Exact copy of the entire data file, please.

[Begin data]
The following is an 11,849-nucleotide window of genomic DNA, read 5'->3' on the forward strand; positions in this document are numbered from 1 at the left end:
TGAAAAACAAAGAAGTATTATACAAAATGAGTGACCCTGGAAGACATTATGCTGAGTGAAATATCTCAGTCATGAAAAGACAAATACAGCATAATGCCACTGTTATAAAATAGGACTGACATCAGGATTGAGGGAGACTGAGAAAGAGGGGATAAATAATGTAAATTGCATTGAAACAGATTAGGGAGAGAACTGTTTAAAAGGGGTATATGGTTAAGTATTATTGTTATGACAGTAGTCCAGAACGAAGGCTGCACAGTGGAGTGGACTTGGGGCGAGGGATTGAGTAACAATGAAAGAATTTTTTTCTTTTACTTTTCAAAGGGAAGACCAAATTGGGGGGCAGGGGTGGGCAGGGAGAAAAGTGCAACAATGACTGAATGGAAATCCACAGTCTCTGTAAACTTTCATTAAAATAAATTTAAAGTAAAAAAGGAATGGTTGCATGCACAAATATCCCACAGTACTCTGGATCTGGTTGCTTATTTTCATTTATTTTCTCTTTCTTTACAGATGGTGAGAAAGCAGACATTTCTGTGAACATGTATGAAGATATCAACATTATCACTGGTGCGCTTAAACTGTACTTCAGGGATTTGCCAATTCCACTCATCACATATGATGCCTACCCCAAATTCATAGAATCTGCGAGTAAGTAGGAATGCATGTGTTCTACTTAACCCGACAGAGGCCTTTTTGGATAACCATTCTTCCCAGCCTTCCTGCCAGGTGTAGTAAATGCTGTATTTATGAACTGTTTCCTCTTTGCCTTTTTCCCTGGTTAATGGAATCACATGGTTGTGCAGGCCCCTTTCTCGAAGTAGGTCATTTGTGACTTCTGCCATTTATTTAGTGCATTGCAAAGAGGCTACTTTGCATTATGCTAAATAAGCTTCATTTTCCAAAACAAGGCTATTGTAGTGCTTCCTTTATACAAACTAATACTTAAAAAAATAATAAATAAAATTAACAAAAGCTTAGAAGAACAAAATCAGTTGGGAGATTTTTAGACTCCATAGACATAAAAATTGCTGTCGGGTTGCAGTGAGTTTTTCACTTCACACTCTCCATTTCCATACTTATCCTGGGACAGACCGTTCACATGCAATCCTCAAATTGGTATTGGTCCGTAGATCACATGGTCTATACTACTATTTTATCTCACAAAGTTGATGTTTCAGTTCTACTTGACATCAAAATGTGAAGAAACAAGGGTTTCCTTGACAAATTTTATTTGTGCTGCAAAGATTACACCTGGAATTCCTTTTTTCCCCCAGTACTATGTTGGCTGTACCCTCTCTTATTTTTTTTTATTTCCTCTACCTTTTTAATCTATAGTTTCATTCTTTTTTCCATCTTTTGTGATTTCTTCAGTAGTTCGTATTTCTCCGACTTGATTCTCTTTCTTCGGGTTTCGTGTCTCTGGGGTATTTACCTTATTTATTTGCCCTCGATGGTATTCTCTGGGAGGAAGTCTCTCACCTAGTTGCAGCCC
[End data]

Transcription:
The following is an 11,849-nucleotide window of genomic DNA, read 5'->3' on the forward strand; positions in this document are numbered from 1 at the left end:
TGAAAAACAAAGAAGTATTATACAAAATGAGTGACCCTGGAAGACATTATGCTGAGTGAAATATCTCAGTCATGAAAAGACAAATACAGCATAATGCCACTGTTATAAAATAGGACTGACATCAGGATTGAGGGAGACTGAGAAAGAGGGGATAAATAATGTAAATTGCATTGAAACAGATTAGGGAGAGAACTGTTTAAAAGGGGTATATGGTTAAGTATTATTGTTATGACAGTAGTCCAGAACGAAGGCTGCACAGTGGAGTGGACTTGGGGCGAGGGATTGAGTAACAATGAAAGAATTTTTTTCTTTTACTTTTCAAAGGGAAGACCAAATTGGGGGGCAGGGGTGGGCAGGGAGAAAAGTGCAACAATGACTGAATGGAAATCCACAGTCTCTGTAAACTTTCATTAAAATAAATTTAAAGTAAAAAAGGAATGGTTGCATGCACAAATATCCCACAGTACTCTGGATCTGGTTGCTTATTTTCATTTATTTTCTCTTTCTTTACAGATGGTGAGAAAGCAGACATTTCTGTGAACATGTATGAAGATATCAACATTATCACTGGTGCGCTTAAACTGTACTTCAGGGATTTGCCAATTCCACTCATCACATATGATGCCTACCCCAAATTCATAGAATCTGCGAGTAAGTAGGAATGCATGTGTTCTACTTAACCCGACAGAGGCCTTTTTGGATAACCATTCTTCCCAGCCTTCCTGCCAGGTGTAGTAAATGCTGTATTTATGAACTGTTTCCTCTTTGCCTTTTTCCCTGGTTAATGGAATCACATGGTTGTGCAGGCCCCTTTCTCGAAGTAGGTCATTTGTGACTTCTGCCATTTATTTAGTGCATTGCAAAGAGGCTACTTTGCATTATGCTAAATAAGCTTCATTTTCCAAAACAAGGCTATTGTAGTGCTTCCTTTATACAAACTAATACTTAAAAAAATAATAAATAAAATTAACAAAAGCTTAGAAGAACAAAATCAGTTGGGAGATTTTTAGACTCCATAGACATAAAAATTGCTGTCGGGTTGCAGTGAGTTTTTCACTTCACACTCTCCATTTCCATACTTATCCTGGGACAGACCGTTCACATGCAATCCTCAAATTGGTATTGGTCCGTAGATCACATGGTCTATACTACTATTTTATCTCACAAAGTTGATGTTTCAGTTCTACTTGACATCAAAATGTGAAGAAACAAGGGTTTCCTTGACAAATTTTATTTGTGCTGCAAAGATTACACCTGGAATTCCTTTTTTCCCCCAGTACTATGTTGGCTGTACCCTCTCTTATTTTTTTTTATTTCCTCTACCTTTTTAATCTATAGTTTCATTCTTTTTTCCATCTTTTGTGATTTCTTCAGTAGTTCGTATTTCTCCGACTTGATTCTCTTTCTTCGGGTTTCGTGTCTCTGGGGTATTTACCTTATTTATTTGCCCTCGATGGTATTCTCTGGGAGGAAGTCTCTCACCTAGTTGCAGCCC